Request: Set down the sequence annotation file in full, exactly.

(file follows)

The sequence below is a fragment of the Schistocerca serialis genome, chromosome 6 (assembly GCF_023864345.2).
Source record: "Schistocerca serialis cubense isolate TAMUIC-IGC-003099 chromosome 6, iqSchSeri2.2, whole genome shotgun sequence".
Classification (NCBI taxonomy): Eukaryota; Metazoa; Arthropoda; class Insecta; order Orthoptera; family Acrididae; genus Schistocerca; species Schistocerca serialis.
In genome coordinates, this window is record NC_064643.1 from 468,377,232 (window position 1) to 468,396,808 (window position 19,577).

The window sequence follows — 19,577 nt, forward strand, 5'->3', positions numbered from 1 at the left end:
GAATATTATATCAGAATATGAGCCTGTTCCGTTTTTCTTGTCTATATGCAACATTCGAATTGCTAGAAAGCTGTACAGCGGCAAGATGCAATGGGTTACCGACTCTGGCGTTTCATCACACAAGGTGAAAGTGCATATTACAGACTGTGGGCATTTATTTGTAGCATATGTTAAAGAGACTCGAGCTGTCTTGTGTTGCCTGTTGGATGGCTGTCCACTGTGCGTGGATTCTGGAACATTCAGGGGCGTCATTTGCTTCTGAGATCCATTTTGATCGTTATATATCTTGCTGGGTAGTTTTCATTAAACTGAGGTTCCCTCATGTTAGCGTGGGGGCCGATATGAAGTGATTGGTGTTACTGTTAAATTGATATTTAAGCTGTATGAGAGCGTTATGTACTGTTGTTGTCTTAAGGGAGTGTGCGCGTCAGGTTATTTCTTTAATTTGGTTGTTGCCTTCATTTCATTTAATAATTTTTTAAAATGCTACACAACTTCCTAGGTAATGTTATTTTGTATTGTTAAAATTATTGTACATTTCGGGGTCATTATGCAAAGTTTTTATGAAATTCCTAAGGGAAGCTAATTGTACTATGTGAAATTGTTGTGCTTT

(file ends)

The sequence below is a fragment of the Schistocerca serialis genome, chromosome 6 (assembly GCF_023864345.2).
Source record: "Schistocerca serialis cubense isolate TAMUIC-IGC-003099 chromosome 6, iqSchSeri2.2, whole genome shotgun sequence".
Classification (NCBI taxonomy): Eukaryota; Metazoa; Arthropoda; class Insecta; order Orthoptera; family Acrididae; genus Schistocerca; species Schistocerca serialis.
In genome coordinates, this window is record NC_064643.1 from 468,377,232 (window position 1) to 468,396,808 (window position 19,577).

The window sequence follows — 19,577 nt, forward strand, 5'->3', positions numbered from 1 at the left end:
GAATATTATATCAGAATATGAGCCTGTTCCGTTTTTCTTGTCTATATGCAACATTCGAATTGCTAGAAAGCTGTACAGCGGCAAGATGCAATGGGTTACCGACTCTGGCGTTTCATCACACAAGGTGAAAGTGCATATTACAGACTGTGGGCATTTATTTGTAGCATATGTTAAAGAGACTCGAGCTGTCTTGTGTTGCCTGTTGGATGGCTGTCCACTGTGCGTGGATTCTGGAACATTCAGGGGCGTCATTTGCTTCTGAGATCCATTTTGATCGTTATATATCTTGCTGGGTAGTTTTCATTAAACTGAGGTTCCCTCATGTTAGCGTGGGGGCCGATATGAAGTGATTGGTGTTACTGTTAAATTGATATTTAAGCTGTATGAGAGCGTTATGTACTGTTGTTGTCTTAAGGGAGTGTGCGCGTCAGGTTATTTCTTTAATTTGGTTGTTGCCTTCATTTCATTTAATAATTTTTTAAAATGCTACACAACTTCCTAGGTAATGTTATTTTGTATTGTTAAAATTATTGTACATTTCGGGGTCATTATGCAAAGTTTTTATGAAATTCCTAAGGGAAGCTAATTGTACTATGTGAAATTGTTGTGCTTT